The mysterious Femme Fatale has been a mainstay of the on-screen world for as long as I can remember and over the years, we’ve seen many of our cinematic hard-boiled heroes succumb to the alluring powers of these ‘black widow’ types. From Barbara Stanwyck in Double Indemnity to Linda Fiorentino in The Last Seduction, many of the great female performances in film have come when actresses have tackled these cunning masters of seduction. Carrying on the Femme Fatale traditions, Greg Williams dramatic directorial debut Tell-Tale, takes the preconceptions of this character type and uses them to create a visually striking short with an ever-twisting narrative.
Director Greg Williams shot to prominence in the photography world back in the 90’s, when he audaciously smuggled himself into Burma at the age of 19. He later went on to shoot news features in Chechnya and Sierra Leone, as well as tackle serious subjects like Creutzfeldt–Jakob disease and brain damage rehabilitation in a series of photo essays. In more recent times though, the British born photographer has become involved in the world of film, documenting the activities on set, taking portraits of some of Hollywood’s biggest stars and now with Tell-Tale, narrative directing.
Inspired by Edgar Allen Poe’s The Telltale Heart, the short film is a story of devotion and guilt that is carried out with the visual flair and panache you would anticipate from a photographer of Williams’ calibre. What may surprise you though, is what an assured piece of filmmaking this is, with the director eliciting powerful performances from his cast, whilst simultaneously weaving together an intricate and intriguing narrative.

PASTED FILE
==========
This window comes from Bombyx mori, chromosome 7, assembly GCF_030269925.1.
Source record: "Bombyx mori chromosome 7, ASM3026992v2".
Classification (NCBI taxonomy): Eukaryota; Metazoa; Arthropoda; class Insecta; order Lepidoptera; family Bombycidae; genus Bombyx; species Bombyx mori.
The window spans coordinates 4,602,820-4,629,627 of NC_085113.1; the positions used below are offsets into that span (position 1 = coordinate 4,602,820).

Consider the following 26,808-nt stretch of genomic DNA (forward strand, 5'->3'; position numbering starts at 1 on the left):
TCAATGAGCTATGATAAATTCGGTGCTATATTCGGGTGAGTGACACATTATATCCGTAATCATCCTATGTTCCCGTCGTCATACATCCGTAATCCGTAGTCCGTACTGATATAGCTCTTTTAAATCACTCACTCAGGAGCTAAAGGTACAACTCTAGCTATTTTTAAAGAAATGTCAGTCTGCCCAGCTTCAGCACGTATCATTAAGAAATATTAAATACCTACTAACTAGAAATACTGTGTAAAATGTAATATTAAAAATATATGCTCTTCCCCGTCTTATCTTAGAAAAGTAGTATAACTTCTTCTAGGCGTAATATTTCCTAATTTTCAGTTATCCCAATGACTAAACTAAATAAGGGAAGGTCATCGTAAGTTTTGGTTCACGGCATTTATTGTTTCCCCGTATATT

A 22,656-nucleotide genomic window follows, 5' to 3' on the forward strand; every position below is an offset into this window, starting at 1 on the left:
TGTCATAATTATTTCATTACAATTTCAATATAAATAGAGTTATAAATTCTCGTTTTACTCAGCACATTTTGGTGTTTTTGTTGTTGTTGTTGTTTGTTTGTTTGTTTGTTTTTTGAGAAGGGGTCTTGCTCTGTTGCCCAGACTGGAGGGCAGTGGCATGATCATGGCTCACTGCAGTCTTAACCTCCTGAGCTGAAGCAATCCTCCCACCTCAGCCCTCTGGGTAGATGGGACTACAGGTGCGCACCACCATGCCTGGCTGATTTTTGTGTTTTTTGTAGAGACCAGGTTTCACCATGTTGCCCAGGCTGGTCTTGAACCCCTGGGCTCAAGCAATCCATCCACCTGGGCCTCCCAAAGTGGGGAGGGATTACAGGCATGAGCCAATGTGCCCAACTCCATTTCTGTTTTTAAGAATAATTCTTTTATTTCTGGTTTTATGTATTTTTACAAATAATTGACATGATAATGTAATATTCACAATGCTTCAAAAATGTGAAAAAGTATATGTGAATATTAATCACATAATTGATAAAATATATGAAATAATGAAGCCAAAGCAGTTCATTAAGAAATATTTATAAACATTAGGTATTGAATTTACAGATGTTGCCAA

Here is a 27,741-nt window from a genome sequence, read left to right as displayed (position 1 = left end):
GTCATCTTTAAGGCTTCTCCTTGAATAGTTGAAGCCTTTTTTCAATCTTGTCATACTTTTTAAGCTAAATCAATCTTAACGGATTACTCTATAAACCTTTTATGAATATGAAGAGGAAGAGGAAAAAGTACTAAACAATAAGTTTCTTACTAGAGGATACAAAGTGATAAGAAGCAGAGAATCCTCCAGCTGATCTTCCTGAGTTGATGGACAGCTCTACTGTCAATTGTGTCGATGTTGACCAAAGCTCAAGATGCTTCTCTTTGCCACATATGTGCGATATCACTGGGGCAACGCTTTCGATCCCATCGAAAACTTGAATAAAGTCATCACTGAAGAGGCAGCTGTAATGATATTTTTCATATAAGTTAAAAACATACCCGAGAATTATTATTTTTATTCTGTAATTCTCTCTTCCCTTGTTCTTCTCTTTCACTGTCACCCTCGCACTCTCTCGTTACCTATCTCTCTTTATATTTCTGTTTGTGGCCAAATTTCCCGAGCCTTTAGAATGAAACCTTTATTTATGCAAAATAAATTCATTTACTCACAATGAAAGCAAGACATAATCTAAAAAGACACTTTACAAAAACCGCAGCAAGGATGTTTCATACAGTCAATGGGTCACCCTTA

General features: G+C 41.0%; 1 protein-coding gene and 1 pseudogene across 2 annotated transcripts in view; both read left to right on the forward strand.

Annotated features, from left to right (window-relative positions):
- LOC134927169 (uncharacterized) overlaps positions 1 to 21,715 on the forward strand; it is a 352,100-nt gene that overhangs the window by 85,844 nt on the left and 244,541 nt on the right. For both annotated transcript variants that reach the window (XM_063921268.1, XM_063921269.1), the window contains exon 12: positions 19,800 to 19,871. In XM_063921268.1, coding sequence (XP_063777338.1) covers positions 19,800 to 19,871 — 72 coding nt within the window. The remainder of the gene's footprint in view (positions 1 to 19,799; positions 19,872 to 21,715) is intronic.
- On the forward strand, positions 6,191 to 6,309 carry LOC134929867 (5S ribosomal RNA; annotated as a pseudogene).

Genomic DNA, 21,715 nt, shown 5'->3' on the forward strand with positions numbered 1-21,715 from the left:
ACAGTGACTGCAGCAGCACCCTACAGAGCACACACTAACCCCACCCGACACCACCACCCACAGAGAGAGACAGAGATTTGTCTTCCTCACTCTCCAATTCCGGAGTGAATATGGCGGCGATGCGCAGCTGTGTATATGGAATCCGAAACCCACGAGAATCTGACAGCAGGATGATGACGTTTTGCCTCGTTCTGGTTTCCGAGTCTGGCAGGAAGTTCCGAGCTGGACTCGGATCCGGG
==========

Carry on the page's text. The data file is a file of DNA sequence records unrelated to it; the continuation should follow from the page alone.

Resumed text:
At the film’s heart is a standout femme fatale performance from Carla Gugino (Watchmen, Snake Eyes), who absolutely smoulders throughout the film’s eight and a half minute duration. Tell-Tale’s success pretty much rests on her slender shoulders and it’s a weight she comfortably bears, lending her character a steely determination, whilst also managing to display the cracks in her ice-cold persona. Although Gugino is undoubtedly the main attraction to Williams’ film (she also managed to help write and produce the film), she is supported by some fine performances from Clifton Collins Jr and Adam Arkin, who as the ‘detective’ and ‘husband’ play an integral part in this perverse noir-esque short.
Additionally, as you would expect from a photographer of Williams’ stature, Tell-Tale is impeccably shot, with the incredibly sharp RED camera footage (shot on the Red One Mysterium X and prototype Epic cameras) lending added depth to the already stunning cinematography. On his website the director credits his aesthetic style to his experience on film sets, describing it as the ultimate photographic education. Much of his lighting-style he says has come from watching the finest cinematographers in the world on set and adapting their techniques, so much so that he has all but abandoned flash-photography for his own photo-shoots. As such, he is in the vanguard of the those image creators who are blurring the line between the realms of photography and video.
Tell-Tale has had a somewhat interesting story regarding its distribution. Williams put it on iTunes originally, at a small cost, stating in a piece for Rotten Tomatoes that, “people have always said you don’t make money out of short films and I wanted to test that theory” . I would assume the fact the film is now available for free on Vimeo and YouTube, is a sign that maybe this test failed, although we can’t be sure. Ultimately, I’m sure this wasn’t primarily an exercise in moneymaking, but instead a coming together of creative talent at a level rarely seen in short films—one that deserves to be seen by as many people as possible.